What Europe has long sown it is now reaping. Bat Ye’or, the pioneering historian of dhimmitude, the institutionalized oppression of non-Muslims in Muslim societies, chronicles in her forthcoming book “Eurabia” how it has come to this. Europe, she explains, began 30 years ago to travel down a path of appeasement, accommodation and cultural abdication before Islam in pursuit of short-sighted political and economic benefits. She observes that today, “Europe has evolved from a Judeo-Christian civilization, with important post-Enlightenment/secular elements, to a ‘civilization of dhimmitude,’ i.e., Eurabia: a secular-Muslim transitional society with its traditional Judeo-Christian mores rapidly disappearing.”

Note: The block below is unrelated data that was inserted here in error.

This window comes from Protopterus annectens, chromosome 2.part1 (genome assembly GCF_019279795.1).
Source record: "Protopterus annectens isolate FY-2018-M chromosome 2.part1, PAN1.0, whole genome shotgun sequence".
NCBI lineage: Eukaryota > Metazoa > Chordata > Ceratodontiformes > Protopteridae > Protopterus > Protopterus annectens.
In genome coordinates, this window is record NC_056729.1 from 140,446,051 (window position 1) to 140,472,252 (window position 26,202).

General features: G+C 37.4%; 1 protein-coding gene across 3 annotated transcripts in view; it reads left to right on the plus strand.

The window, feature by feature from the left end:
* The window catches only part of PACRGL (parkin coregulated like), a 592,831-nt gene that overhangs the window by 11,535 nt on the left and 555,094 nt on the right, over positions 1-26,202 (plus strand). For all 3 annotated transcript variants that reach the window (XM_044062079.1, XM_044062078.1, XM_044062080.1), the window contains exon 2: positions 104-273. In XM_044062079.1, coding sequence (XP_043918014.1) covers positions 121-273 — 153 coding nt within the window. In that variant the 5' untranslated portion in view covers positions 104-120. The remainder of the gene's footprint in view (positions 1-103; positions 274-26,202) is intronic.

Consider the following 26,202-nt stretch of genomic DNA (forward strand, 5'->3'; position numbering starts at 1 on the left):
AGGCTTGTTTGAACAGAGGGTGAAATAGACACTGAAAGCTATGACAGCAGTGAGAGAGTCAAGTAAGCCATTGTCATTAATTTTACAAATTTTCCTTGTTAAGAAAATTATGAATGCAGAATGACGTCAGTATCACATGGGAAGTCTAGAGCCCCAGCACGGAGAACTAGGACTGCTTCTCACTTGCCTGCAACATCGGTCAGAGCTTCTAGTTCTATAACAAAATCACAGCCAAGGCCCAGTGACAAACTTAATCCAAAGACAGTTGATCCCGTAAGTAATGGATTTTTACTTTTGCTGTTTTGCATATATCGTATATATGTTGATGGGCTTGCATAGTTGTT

After the Beslan child massacres, however, there are signs from Eastern Europe that this may be changing. Last Sunday, Poland turned away 100 Chechen Muslims who were trying to enter the country from Belarus. This is the sort of measure that the countries west of Poland have been so far unwilling to take. But since one cannot by any means screen out the jihadists from the moderate Muslims, and the moderates are not helping identify the jihadists either, what choice did the Poles have?
It might not be too long before they will have to turn away entrants from Scandinavia and France as well.